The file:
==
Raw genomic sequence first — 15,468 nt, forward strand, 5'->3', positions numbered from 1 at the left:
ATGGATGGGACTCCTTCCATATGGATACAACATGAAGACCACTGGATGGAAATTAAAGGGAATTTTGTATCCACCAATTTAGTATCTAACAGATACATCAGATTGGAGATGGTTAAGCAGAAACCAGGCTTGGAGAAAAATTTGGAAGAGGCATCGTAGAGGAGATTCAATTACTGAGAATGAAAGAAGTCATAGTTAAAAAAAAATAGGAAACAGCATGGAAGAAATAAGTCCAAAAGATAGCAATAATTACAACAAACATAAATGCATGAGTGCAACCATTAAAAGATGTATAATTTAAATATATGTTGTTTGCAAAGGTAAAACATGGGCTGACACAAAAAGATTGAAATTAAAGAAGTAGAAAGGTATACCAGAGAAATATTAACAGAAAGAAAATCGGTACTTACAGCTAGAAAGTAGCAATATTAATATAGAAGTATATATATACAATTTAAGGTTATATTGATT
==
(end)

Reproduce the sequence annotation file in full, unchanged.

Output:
Raw genomic sequence first — 15,468 nt, forward strand, 5'->3', positions numbered from 1 at the left:
ATGGATGGGACTCCTTCCATATGGATACAACATGAAGACCACTGGATGGAAATTAAAGGGAATTTTGTATCCACCAATTTAGTATCTAACAGATACATCAGATTGGAGATGGTTAAGCAGAAACCAGGCTTGGAGAAAAATTTGGAAGAGGCATCGTAGAGGAGATTCAATTACTGAGAATGAAAGAAGTCATAGTTAAAAAAAAATAGGAAACAGCATGGAAGAAATAAGTCCAAAAGATAGCAATAATTACAACAAACATAAATGCATGAGTGCAACCATTAAAAGATGTATAATTTAAATATATGTTGTTTGCAAAGGTAAAACATGGGCTGACACAAAAAGATTGAAATTAAAGAAGTAGAAAGGTATACCAGAGAAATATTAACAGAAAGAAAATCGGTACTTACAGCTAGAAAGTAGCAATATTAATATAGAAGTATATATATACAATTTAAGGTTATATTGATT